WASHINGTON/PARIS (Reuters) - The Trump administration on Thursday said it will allow Russian, Chinese and European companies to continue their work at Iranian nuclear sites, arguing that their presence makes it harder for Tehran to develop nuclear weapons.
But the United States also imposed sanctions on Iran’s Atomic Energy Organization (AEOI) and its chief, a move the Iranian entity’s spokesman described as a sign of Washington’s “despair.”
The Trump administration, which in 2018 pulled out of the 2015 Iran nuclear deal and reimposed sanctions on Iran, will let the work go forward by issuing waivers to sanctions that bar non-U.S. firms from dealing with the AEOI.
The waivers’ renewal for 60 days will allow nonproliferation work to continue at the Arak heavy-water research reactor, the Bushehr nuclear power plant, the Tehran Research Reactor and other nuclear cooperation initiatives.
Tehran has rejected Western assertions that it has sought to develop nuclear weapons, and on Thursday AEOI spokesman Behrouz Kamalvandi reaffirmed that Iran’s civilian nuclear program will continue “full force.”
“Imposing sanctions ... is a political game played by Washington. These sanctions have no value and are childish measures,” Kamalvandi told Iran’s Fars news agency.
Leading Republican senators and other Iran hawks had lobbied intensively to stop the latest waivers as U.S. President Donald Trump seeks to exert more pressure on Iran after the two longtime foes came toward the brink of war earlier this month.
“We will closely monitor all developments in Iran’s nuclear program and Secretary (Mike) Pompeo can end these projects as developments warrant,” Brian Hook, U.S. special representative for Iran, told a news briefing.
Republican Senator Marco Rubio expressed discontent with the waiver renewal.
“While I am glad to see new sanctions imposed against Iran’s Atomic Energy Organization and its chief, the administration should terminate the controversial sanctions waivers on Iran’s civil nuclear program and exert maximum pressure on the regime in Tehran,” Rubio said in a statement.
The waivers are a rare breather in a hardened U.S. policy toward Iran. The latest development follows weeks of extreme tension after Washington killed top Iranian general Qassem Soleimani and Iran retaliated with a missile strike on bases in Iraq housing U.S. troops.
Under the 2015 deal between Iran and six world powers - Britain, China, France, Germany, Russia and the United States - Tehran agreed to limit its nuclear program in return for the lifting of economic sanctions that had crippled its economy.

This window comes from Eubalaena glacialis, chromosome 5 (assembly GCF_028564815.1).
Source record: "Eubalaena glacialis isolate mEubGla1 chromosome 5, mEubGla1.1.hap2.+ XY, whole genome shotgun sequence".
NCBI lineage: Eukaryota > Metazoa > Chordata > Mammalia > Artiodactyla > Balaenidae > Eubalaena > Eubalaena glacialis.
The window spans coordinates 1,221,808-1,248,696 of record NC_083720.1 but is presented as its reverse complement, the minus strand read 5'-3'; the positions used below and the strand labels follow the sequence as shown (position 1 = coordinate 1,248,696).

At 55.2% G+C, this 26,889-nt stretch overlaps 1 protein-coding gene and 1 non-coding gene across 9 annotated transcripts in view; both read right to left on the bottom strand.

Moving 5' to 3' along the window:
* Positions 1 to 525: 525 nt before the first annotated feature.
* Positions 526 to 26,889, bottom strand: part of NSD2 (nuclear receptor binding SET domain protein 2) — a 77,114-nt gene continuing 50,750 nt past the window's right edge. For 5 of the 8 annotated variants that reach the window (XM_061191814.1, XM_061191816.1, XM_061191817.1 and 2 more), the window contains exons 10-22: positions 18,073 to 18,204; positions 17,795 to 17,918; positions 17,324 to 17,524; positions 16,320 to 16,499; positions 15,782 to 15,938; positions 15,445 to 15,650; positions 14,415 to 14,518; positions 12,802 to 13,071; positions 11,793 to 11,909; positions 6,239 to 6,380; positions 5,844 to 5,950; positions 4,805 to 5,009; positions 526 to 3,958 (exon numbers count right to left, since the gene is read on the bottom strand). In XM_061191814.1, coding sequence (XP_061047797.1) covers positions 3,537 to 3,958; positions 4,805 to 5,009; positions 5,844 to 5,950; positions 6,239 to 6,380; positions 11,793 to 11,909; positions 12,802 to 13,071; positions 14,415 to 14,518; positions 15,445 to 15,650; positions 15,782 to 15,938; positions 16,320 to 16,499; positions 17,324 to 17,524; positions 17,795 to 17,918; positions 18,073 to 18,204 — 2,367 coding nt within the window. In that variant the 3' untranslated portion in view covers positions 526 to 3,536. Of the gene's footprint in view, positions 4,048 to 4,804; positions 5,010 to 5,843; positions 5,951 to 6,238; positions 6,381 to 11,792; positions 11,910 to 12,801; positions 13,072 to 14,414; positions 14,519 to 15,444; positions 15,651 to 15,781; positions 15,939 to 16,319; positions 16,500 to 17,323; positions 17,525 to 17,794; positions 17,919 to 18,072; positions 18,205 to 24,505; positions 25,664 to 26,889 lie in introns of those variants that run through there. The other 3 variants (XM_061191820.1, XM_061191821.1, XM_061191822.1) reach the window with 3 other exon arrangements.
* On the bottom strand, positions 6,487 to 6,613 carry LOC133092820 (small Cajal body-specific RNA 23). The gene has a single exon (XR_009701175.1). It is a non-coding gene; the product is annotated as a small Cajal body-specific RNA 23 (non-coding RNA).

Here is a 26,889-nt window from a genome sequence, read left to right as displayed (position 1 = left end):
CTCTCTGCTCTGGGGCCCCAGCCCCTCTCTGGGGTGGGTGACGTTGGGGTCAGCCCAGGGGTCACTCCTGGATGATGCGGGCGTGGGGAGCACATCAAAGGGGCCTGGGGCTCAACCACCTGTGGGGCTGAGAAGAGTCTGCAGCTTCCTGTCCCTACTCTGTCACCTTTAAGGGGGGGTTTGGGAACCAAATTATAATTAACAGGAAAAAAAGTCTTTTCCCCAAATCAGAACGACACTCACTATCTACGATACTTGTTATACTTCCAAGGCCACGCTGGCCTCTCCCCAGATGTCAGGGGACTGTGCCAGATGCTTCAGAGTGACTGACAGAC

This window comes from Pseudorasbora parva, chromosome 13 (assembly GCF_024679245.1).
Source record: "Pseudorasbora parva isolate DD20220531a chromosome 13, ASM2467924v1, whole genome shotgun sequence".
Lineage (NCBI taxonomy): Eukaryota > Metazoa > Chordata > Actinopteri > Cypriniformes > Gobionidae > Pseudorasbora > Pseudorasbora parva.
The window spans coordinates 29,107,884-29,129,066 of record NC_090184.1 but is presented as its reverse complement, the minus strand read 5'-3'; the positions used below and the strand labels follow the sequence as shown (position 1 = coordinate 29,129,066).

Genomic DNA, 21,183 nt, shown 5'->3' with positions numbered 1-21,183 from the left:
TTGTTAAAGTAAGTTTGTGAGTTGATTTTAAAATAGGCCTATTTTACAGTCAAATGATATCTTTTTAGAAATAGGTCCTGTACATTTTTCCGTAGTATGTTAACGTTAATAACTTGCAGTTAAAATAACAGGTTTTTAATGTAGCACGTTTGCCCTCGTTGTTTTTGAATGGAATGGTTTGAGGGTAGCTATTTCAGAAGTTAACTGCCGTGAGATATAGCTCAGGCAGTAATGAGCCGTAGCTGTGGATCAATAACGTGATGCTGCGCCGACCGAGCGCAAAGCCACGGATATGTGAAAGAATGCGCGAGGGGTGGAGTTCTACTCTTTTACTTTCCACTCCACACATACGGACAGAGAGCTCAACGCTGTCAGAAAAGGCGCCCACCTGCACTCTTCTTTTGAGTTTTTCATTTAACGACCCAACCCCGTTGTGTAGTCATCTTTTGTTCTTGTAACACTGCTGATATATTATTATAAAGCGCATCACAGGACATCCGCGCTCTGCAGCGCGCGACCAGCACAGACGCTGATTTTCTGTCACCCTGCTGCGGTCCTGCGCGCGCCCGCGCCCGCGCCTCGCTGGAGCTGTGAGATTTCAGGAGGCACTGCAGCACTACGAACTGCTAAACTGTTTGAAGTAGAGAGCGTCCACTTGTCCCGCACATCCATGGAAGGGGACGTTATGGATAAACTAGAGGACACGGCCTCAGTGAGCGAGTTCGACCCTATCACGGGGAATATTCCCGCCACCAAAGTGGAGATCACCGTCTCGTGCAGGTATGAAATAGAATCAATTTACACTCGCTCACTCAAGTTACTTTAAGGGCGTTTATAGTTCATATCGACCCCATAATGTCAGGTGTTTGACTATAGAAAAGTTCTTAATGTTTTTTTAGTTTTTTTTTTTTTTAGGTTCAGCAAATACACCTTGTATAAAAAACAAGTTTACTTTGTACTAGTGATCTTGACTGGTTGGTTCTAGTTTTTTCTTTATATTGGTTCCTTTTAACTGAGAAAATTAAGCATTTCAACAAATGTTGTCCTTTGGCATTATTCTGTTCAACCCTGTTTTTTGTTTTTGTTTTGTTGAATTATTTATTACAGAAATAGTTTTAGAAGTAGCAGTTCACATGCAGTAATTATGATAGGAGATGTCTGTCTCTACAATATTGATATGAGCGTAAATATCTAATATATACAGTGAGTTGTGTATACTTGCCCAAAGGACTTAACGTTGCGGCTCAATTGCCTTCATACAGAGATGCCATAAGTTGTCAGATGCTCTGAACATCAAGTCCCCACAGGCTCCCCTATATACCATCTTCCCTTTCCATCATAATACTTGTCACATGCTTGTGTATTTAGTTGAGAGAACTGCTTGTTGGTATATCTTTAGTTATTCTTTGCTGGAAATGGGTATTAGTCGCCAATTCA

Trump unilaterally abandoned the deal in May 2018, and reimposed U.S. sanctions in a “maximum pressure” campaign designed to force Iran to return to the negotiating table.
Washington in November terminated the sanctions waiver related to Iran’s Fordow nuclear plant after Tehran resumed uranium enrichment at the underground site.
“There was a difference of opinion between the U.S. Treasury and State Department. The Treasury won,” a Western diplomat said. “There is an appetite for more sanctions, so this was a surprise; but others argue that these waivers are vital to ensure nonproliferation.”
The United States on Thursday placed Ali Akbar Salehi, head of the AEOI, and the organization itself under U.S. sanctions, Hook said.
The decision to sanction Salehi and the AEOI would have an impact on Iran’s civilian nuclear program because it has operational control over the program, including purchasing parts for nuclear facilities.
Last week three Republican senators known to be close to Trump - Tom Cotton of Arkansas, Ted Cruz of Texas and Lindsey Graham of South Carolina - had called for the remaining civil nuclear waivers to be rescinded.
“Enough is enough,” the senators and Republican U.S. congresswoman Liz Cheney said in a joint statement.
The diplomat said the United States had likely opted to extend the Bushehr waiver because the Russian company targeted also provides nuclear fuel to U.S. facilities, causing a potential sanctions headache for the administration.
Reporting by Humeyra Pamuk in Washington and John Irish in Paris; Additional reporting by Daphne Psaledakis and Parisa Hafezi in DUBAI; Writing by John Irish; Editing by Jonathan Oatis and Lisa Shumaker
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